Anonymous Content optioned the book rights to make a movie, to be produced by Michael Sugar and Rosalie Swedlin, and written/directed by Cherien Dabis.[42]

News and television appearances[edit]

Hanna-Attisha's role exposing the Flint Water Crisis was profiled by CBS Sunday Morning, "The Flint water crisis: A loss of trust"., CNN[43] Michigan Radio,[44] the PBS News Hour,[45][46] The Washington Post,[47] The New York Times,[48][49] The Detroit News,[50] the Detroit Free Press,[51] and the Rachel Maddow Show[52] among others.

Hanna-Attisha gave a TEDMED talk entitled "Flint's Fight for America's Children" on 1 November 2016.[53]

Hanna-Attisha was also profiled on ABC's 2016 end-of-year TV special "Game Changers with Robin Roberts" on 21 December 2016.[54] Hanna-Attisha was a guest on Larry Wilmore's The Nightly Show where she received a coveted "Keep it 100" award.[55] Hanna-Attisha also appeared on a special "Who Wants to be A Millionaire" in "Hometown Heroes Week" on 27 October 2016. She pledged to give her winnings to the Flint Child Health and Development Fund.[56]

Awards and honors[edit]

Hanna-Attisha, for her role in exposing the Flint Water Crisis and her public health advocacy in response to the crisis, was named one of Time Magazine's Most Influential People in 2016 and she was also named to the Politico 50. She was also the recipient of the 2016 Ridenhour Prize for Truth-Telling and the PEN American Center James C. Goodale Freedom of Expression Award and one of the Ten Outstanding Young Americans of 2016.[57] Hanna-Attisha was also named Michiganian of the Year by the Detroit News.[58]

She was awarded the Rose Nader Award for Arab American activism by the American-Arab Anti-Discrimination Committee (ADC)[59] and named the Champion of Justice by ACCESS (Arab Community Center for Economic and Social Services).[60] In 2016 Hanna-Attisha was the commencement speaker at Michigan State University, Johns Hopkins School of Public Health, Virginia Tech as well as two other universities.[61][62] In 2017 she was the commencement speaker at the University of Michigan's School of Natural Resources.[citation needed]

Hanna-Attisha has also been recognized by environmental organizations, including the Michigan League of Conservation Voters, the Michigan Environmental Council, the Ecology Center and Children's Environmental Health Network.[63][64][65][66] She was also named a Union of Concerned Scientists 2016 Got Science? Champion.[67]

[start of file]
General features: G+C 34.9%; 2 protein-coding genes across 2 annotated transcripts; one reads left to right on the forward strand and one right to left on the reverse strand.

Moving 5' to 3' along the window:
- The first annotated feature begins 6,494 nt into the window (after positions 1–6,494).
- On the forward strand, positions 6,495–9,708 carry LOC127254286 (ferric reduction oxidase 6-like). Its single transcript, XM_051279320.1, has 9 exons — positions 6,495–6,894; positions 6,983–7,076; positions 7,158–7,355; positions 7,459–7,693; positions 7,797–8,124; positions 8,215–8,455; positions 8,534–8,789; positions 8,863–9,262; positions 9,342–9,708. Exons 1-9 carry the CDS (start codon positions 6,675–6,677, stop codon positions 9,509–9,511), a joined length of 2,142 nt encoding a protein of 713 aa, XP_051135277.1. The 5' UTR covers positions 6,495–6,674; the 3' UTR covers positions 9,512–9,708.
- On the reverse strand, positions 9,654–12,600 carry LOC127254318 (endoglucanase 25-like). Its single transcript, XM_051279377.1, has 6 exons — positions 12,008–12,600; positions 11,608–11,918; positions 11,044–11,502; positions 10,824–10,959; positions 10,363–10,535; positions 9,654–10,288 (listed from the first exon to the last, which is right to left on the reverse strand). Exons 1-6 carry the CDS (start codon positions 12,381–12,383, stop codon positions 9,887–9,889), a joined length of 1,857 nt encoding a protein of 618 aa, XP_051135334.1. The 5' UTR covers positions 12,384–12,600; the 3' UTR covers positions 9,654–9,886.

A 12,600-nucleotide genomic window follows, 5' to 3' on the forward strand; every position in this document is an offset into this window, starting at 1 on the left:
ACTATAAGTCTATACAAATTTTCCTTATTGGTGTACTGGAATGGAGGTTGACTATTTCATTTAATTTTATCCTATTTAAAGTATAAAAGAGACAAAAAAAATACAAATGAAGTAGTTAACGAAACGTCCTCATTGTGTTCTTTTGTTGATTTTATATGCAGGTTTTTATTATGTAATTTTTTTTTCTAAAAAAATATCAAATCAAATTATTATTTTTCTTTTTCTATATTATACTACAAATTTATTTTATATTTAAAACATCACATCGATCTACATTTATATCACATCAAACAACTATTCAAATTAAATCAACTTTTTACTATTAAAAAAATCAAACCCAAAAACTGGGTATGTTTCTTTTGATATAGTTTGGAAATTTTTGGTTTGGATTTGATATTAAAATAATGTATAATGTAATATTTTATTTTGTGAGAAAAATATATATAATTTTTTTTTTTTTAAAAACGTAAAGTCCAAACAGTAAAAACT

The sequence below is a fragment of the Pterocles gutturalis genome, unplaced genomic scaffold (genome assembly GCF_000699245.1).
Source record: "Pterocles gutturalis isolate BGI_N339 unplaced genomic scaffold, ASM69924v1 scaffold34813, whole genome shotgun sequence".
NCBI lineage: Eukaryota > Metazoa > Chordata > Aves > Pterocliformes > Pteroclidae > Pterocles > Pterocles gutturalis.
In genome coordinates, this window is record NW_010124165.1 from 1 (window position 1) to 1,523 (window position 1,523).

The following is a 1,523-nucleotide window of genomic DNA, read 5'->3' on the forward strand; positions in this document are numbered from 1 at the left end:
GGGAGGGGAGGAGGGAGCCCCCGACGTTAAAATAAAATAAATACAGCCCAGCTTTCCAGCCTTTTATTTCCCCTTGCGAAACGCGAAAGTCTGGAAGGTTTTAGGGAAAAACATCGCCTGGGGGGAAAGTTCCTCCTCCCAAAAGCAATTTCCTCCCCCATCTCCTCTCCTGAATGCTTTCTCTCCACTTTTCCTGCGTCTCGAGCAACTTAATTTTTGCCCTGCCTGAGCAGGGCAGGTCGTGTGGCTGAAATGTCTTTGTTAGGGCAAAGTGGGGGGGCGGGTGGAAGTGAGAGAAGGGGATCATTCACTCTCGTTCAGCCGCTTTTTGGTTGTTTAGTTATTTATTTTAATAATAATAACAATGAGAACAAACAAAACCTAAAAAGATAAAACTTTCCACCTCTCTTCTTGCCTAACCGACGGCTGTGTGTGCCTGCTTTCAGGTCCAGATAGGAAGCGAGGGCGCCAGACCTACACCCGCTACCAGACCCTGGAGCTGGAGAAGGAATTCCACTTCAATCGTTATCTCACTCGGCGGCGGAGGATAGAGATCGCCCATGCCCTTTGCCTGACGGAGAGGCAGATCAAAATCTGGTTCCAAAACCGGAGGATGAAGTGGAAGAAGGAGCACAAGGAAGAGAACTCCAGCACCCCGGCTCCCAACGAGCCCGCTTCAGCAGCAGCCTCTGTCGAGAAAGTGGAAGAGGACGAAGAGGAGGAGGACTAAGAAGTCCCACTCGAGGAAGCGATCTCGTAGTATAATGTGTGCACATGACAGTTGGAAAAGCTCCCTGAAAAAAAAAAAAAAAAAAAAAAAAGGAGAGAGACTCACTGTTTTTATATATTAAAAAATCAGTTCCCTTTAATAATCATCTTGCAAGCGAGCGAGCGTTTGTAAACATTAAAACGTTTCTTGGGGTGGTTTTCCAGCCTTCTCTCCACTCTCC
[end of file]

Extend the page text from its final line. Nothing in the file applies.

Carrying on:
On 30 March 2017, Hanna-Attisha was named an honorary co-chair of the March for Science. On 21 July 2017, Hanna-Attisha and Edwards were jointly awarded the first Disobedience Award by the MIT Media Lab for "defying conventions of peer review as they sought to bring attention to Flint's water crisis before more people were affected."[68] Hanna-Attisha and Edwards donated the $250,000 award to victims of the crisis.[69]

Hanna-Attisha was awarded the 22nd Heinz Award for Public Policy in September 2017 for exposing the Flint Water Crisis and her subsequent work.[70][71]

On 18 October 2018, Hanna-Attisha was inducted to the Michigan Women's Hall of Fame by the Michigan Women's Historical Center.[72]

On 7 November 2018, Hanna-Attisha was asked to serve as Honorary Co-Chair of Governor Gretchen Whitmer's Transition Team.[73]

Hanna-Attisha was awarded the inaugural Vilcek-Gold Award for Humanism in Healthcare in 2019.[74] The award is a joint award presented in partnership between the Vilcek Foundation and the Arnold P. Gold Foundation. The award is bestowed to a foreign-born individual in the United States who has demonstrated an extraordinary impact on humanism in healthcare through their professional achievements.


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  33. ^ Michigan Public Health Commission
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Further reading[edit]

External links[edit]